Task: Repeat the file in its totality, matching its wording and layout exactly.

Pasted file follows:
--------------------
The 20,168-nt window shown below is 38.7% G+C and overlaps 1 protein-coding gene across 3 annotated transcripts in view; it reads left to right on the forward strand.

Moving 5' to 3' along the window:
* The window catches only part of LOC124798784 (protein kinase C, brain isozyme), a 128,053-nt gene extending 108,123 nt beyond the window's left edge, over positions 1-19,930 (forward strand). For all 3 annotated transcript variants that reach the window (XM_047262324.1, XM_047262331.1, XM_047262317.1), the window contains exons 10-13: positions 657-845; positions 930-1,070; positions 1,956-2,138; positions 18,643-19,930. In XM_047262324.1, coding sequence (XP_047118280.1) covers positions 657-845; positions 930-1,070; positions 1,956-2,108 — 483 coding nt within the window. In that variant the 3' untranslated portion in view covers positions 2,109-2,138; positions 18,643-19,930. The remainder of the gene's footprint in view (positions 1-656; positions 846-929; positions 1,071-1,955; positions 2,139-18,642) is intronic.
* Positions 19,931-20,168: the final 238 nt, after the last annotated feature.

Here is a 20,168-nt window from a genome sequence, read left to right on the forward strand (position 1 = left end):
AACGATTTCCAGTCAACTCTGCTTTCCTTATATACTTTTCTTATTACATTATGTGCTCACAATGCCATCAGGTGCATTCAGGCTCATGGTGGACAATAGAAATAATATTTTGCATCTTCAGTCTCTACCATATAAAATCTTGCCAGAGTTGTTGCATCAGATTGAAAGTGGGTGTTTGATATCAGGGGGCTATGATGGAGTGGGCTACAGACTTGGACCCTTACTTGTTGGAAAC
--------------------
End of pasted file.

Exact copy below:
The 20,168-nt window shown below is 38.7% G+C and overlaps 1 protein-coding gene across 3 annotated transcripts in view; it reads left to right on the forward strand.

Moving 5' to 3' along the window:
* The window catches only part of LOC124798784 (protein kinase C, brain isozyme), a 128,053-nt gene extending 108,123 nt beyond the window's left edge, over positions 1-19,930 (forward strand). For all 3 annotated transcript variants that reach the window (XM_047262324.1, XM_047262331.1, XM_047262317.1), the window contains exons 10-13: positions 657-845; positions 930-1,070; positions 1,956-2,138; positions 18,643-19,930. In XM_047262324.1, coding sequence (XP_047118280.1) covers positions 657-845; positions 930-1,070; positions 1,956-2,108 — 483 coding nt within the window. In that variant the 3' untranslated portion in view covers positions 2,109-2,138; positions 18,643-19,930. The remainder of the gene's footprint in view (positions 1-656; positions 846-929; positions 1,071-1,955; positions 2,139-18,642) is intronic.
* Positions 19,931-20,168: the final 238 nt, after the last annotated feature.

Here is a 20,168-nt window from a genome sequence, read left to right on the forward strand (position 1 = left end):
AACGATTTCCAGTCAACTCTGCTTTCCTTATATACTTTTCTTATTACATTATGTGCTCACAATGCCATCAGGTGCATTCAGGCTCATGGTGGACAATAGAAATAATATTTTGCATCTTCAGTCTCTACCATATAAAATCTTGCCAGAGTTGTTGCATCAGATTGAAAGTGGGTGTTTGATATCAGGGGGCTATGATGGAGTGGGCTACAGACTTGGACCCTTACTTGTTGGAAAC